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The use of the transverse acetabular ligament in total hip replacement

An analysis of the orientation of the trial acetabular component using a navigation system

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It has recently been reported that the transverse acetabular ligament (TAL) is helpful in determining the position of the acetabular component in total hip replacement (THR). In this study we used a computer-assisted navigation system to determine whether the TAL is useful as a landmark in THR. The study was carried out in 121 consecutive patients undergoing primary THR (134 hips), including 67 dysplastic hips (50%). There were 26 men (29 hips) and 95 women (105 hips) with a mean age of 60.2 years (17 to 82) at the time of operation. After identification of the TAL, its anteversion was measured intra-operatively by aligning the inferomedial rim of the trial acetabular component with the TAL using computer-assisted navigation. The TAL was identified in 112 hips (83.6%). Intra-observer reproducibility in the measurement of anteversion of the TAL was high, but inter-observer reproducibility was moderate.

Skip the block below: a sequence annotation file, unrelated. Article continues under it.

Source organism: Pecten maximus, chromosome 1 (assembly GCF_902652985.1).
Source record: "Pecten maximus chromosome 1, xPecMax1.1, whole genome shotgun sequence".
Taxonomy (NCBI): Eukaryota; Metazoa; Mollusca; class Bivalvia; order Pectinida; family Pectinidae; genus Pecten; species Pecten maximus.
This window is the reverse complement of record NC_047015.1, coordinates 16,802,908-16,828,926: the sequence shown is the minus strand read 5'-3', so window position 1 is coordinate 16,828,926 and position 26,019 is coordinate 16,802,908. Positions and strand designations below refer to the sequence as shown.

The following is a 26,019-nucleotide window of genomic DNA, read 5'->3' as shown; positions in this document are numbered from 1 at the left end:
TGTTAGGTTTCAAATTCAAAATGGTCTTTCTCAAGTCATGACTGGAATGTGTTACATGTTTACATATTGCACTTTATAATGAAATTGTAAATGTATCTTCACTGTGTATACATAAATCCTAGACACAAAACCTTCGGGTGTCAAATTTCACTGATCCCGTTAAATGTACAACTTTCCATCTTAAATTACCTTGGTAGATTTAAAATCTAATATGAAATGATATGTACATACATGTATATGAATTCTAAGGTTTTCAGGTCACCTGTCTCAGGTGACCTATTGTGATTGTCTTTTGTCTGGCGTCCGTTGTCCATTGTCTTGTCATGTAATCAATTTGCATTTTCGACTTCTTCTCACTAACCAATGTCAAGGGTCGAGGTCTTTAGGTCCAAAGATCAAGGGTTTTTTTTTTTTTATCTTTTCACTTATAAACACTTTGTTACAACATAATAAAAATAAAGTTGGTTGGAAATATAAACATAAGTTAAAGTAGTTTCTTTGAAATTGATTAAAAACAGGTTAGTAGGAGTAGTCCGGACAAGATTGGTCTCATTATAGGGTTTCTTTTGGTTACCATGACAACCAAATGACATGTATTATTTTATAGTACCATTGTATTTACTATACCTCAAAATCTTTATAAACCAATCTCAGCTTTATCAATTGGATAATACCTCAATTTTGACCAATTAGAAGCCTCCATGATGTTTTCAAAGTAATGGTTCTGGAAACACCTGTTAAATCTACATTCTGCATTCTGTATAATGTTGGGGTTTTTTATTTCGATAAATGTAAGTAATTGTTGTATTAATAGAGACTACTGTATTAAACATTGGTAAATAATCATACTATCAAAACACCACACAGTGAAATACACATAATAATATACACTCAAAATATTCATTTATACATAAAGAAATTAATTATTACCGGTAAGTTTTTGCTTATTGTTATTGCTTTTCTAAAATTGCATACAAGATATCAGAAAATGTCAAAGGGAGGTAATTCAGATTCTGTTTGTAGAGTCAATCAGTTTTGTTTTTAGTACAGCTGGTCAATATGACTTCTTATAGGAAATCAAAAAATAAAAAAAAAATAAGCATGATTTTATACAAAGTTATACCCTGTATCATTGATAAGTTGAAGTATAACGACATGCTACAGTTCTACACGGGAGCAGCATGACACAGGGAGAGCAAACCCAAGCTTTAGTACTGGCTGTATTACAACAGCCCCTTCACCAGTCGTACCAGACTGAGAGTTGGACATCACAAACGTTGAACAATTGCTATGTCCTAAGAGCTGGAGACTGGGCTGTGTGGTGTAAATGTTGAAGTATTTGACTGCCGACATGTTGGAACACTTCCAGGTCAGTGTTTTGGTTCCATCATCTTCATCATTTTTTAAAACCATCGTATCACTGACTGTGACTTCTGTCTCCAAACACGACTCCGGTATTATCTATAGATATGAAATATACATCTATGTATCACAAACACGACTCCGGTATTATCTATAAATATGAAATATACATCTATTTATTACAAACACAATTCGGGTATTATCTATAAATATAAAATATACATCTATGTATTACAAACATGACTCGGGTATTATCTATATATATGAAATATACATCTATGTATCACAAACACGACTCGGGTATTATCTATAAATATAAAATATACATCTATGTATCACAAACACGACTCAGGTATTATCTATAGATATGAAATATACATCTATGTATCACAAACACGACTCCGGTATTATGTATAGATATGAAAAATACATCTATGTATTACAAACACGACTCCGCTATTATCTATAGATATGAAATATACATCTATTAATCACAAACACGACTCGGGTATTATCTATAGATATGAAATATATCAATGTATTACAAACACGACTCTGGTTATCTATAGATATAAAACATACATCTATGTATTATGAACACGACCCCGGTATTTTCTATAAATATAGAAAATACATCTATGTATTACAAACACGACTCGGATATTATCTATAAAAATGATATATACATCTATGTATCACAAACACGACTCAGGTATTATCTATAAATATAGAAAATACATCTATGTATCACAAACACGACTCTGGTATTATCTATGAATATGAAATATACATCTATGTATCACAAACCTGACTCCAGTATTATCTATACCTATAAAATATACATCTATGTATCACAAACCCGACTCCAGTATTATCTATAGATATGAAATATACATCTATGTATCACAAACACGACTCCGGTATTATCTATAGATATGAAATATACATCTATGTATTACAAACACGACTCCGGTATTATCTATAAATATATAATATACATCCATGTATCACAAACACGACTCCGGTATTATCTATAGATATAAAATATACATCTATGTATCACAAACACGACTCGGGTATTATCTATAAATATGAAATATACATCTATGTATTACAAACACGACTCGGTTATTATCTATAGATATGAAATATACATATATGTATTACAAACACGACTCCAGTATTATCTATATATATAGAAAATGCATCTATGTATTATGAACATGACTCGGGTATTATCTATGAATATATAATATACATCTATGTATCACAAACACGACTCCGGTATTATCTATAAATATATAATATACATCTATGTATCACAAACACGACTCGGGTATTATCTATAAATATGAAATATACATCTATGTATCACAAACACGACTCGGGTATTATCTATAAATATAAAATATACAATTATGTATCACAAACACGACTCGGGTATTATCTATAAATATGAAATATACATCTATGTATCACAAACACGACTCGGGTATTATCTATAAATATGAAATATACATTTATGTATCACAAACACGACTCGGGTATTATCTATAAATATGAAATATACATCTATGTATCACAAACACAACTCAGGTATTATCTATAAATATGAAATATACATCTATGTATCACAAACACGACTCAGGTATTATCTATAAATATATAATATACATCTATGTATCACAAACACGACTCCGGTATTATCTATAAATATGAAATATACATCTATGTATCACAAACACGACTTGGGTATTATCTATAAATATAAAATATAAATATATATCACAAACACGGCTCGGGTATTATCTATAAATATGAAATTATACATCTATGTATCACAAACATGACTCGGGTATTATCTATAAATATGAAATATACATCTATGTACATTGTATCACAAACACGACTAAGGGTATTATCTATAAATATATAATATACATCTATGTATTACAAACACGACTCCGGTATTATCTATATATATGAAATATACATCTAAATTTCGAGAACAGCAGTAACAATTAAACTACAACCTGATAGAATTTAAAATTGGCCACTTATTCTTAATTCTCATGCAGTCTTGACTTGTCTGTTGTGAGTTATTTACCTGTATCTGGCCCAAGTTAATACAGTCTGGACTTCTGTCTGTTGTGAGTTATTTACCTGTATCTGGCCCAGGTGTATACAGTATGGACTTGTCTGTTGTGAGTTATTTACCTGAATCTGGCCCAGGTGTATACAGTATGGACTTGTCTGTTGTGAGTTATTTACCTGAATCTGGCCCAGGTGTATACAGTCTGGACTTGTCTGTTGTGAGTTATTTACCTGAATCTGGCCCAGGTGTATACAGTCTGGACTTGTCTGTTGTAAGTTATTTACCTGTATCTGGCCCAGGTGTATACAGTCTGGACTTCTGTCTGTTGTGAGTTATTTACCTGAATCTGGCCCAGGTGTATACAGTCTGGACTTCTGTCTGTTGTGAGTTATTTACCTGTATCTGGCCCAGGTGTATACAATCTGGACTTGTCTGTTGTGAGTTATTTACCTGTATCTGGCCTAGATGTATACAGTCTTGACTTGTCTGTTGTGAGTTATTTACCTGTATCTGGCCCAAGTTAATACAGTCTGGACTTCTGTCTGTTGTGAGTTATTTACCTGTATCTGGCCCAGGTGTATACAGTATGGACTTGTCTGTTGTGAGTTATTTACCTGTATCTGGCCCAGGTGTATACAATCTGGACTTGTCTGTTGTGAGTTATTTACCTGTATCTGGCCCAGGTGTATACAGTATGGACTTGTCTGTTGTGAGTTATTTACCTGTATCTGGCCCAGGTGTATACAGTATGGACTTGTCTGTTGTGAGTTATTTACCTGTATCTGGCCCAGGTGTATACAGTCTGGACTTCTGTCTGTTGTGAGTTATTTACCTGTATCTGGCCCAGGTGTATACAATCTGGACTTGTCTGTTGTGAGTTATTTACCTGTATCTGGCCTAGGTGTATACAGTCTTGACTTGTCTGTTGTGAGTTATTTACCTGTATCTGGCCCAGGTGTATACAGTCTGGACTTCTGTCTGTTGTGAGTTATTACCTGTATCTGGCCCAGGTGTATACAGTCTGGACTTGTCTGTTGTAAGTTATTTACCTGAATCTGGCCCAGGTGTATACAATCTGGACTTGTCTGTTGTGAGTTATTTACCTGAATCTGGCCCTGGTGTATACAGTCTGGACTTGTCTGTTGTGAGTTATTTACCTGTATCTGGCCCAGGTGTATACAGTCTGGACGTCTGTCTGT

Each surgeon was able to align the trial component according to the target value of the angle of anteversion of the TAL, but it was clear that methods may differ among surgeons. Of the measurements of the angle of anteversion of the TAL, 5.4% (6 of 112 hips) were outliers from the safe zone.

In summary, we found that the TAL is useful as a landmark when implanting the acetabular component within the safe zone in almost all hips, and to prevent it being implanted in retroversion in all hips, including dysplastic hips. However, as anteversion of the TAL may be excessive in a few hips, it is advisable to pay attention to individual variations, particularly in those with severe posterior pelvic tilt.

Cite this article: Bone Joint J 2014;96-B:306–11.

Correspondence should be sent to Dr T. Kabata; e-mail:

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